From June to September, both houses of Congress debated Madison's list, along with the lists presented by the states. Rights were enumerated, removed, modified, tweaked. Eventually, both houses agreed on twelve articles of amendment and sent them to the states. Two years later, in 1791, the last ten of these original twelve were ratified by the states and they became a part of the Constitution. By custom, the amendments were added to the end of the original document, rather than inserted in the text, as Madison had envisioned. All ten of the original amendments are referred to as The Bill of Rights, though only the first nine pertain to the people (Amendment 10 pertains to the states, though it mentions the people in parallel).
Bar to Federal Action
The Bill of Rights was understood, at its ratification, to be a bar on the actions of the federal government. Many people today find this to be an incredible fact. The fact is, prior to incorporation, discussed below, the Bill of Rights did not apply to the states. This is, however, quite in line with what the Constitution was originally designed to be: a framework for the federal government. In other words, though the federal government was banned from violating the freedom of the press, states were free to regulate the press. For the most part, this was not an issue, because the state constitutions all had bills of rights, and many of the rights protected by the states mirrored those in the federal Bill, and many went further than the federal Bill.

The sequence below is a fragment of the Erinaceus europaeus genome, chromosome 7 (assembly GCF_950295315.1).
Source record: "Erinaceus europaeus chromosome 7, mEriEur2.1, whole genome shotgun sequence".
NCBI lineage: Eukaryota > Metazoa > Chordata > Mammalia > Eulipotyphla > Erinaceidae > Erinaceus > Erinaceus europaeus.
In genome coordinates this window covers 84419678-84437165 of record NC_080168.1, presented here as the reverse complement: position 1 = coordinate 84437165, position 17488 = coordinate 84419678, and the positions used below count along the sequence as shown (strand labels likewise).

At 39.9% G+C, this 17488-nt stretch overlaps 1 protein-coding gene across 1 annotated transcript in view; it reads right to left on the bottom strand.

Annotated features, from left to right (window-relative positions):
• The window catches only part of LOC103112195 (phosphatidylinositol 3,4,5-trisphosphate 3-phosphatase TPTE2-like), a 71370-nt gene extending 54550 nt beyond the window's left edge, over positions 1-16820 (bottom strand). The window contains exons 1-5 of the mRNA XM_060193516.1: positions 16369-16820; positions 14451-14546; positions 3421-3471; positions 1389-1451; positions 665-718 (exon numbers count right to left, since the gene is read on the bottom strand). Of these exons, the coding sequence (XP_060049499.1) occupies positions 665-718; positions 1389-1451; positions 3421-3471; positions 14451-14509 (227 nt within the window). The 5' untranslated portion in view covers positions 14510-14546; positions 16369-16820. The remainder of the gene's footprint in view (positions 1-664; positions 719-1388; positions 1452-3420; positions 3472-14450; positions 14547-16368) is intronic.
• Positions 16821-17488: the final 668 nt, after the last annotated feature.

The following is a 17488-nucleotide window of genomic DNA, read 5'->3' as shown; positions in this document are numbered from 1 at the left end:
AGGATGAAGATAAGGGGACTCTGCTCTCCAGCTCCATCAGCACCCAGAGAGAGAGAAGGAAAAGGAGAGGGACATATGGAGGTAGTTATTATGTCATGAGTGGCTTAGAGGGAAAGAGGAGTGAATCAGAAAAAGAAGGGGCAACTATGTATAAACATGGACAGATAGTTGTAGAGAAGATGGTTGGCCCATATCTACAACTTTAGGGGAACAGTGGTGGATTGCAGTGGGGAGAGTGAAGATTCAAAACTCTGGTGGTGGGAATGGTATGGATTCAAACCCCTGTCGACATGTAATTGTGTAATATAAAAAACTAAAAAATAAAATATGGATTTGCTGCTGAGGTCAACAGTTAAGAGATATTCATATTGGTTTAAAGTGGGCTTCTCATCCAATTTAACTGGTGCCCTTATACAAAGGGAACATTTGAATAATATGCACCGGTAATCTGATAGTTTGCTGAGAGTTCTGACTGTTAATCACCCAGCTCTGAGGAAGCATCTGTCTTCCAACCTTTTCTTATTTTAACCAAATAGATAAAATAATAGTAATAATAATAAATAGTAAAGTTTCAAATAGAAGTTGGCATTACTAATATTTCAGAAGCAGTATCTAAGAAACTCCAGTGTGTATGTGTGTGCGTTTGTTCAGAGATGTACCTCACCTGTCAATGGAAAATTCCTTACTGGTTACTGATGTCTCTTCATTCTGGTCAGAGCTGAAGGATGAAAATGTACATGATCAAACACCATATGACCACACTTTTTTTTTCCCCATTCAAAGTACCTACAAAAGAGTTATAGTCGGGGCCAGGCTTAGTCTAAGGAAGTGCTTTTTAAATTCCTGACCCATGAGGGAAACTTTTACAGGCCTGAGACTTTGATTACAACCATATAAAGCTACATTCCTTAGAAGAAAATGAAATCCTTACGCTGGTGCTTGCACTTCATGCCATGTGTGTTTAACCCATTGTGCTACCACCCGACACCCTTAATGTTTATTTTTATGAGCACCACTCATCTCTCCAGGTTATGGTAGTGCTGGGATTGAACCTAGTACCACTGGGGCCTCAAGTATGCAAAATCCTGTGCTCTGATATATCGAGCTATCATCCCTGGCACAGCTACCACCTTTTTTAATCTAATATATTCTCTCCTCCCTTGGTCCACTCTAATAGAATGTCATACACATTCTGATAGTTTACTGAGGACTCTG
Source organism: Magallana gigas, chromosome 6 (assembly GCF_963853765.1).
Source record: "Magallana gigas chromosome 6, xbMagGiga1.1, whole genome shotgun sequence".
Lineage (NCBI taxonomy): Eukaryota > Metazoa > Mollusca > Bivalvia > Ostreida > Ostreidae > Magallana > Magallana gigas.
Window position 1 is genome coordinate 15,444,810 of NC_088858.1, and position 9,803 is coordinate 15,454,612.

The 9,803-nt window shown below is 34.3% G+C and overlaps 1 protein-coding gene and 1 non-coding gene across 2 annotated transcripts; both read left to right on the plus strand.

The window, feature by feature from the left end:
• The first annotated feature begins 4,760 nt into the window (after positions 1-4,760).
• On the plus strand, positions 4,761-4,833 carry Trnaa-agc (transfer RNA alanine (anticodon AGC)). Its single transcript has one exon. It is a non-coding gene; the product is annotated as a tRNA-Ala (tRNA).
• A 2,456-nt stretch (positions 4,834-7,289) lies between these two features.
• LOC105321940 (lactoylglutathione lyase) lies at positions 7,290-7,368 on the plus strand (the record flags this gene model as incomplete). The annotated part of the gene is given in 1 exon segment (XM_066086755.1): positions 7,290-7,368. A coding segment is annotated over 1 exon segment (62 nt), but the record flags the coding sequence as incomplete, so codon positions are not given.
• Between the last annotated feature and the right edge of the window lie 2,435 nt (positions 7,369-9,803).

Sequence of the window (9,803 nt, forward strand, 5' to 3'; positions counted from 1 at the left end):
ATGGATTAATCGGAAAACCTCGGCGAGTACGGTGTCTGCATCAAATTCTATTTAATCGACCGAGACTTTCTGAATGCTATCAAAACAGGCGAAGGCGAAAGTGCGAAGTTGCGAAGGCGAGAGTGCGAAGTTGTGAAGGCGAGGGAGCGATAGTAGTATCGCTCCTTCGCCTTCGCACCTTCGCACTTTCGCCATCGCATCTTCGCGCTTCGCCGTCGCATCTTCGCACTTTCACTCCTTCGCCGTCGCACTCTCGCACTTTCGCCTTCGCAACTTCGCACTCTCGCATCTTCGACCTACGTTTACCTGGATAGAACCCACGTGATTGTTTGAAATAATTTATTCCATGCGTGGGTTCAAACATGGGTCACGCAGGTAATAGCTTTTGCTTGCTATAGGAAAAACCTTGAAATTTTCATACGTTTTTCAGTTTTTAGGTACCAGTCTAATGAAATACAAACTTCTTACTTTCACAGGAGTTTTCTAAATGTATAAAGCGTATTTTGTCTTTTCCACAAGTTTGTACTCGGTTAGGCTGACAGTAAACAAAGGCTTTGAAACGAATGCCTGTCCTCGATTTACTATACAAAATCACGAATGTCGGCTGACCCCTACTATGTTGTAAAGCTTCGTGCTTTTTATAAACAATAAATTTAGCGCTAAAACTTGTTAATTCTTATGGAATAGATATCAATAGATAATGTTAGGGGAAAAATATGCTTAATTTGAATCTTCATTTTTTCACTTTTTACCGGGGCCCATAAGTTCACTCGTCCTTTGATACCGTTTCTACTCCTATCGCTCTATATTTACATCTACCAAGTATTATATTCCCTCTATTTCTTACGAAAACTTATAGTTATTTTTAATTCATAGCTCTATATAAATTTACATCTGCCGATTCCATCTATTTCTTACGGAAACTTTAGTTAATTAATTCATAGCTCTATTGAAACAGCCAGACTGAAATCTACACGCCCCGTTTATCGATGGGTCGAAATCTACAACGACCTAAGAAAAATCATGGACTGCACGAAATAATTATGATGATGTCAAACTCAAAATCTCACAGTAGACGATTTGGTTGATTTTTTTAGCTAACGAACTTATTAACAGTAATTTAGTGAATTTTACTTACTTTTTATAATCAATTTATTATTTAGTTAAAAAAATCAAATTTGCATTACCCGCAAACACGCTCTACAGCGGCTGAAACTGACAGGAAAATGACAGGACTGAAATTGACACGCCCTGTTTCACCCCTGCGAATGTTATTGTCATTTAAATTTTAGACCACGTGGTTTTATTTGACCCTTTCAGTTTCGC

This point is best illustrated by one of the amendments that Madison proposed in his initial speech:
Fifthly, That in article 1st, section 10, between clauses 1 and 2, be inserted this clause, to wit:
No State shall violate the equal rights of conscience, or the freedom of the press, or the trial by jury in criminal cases.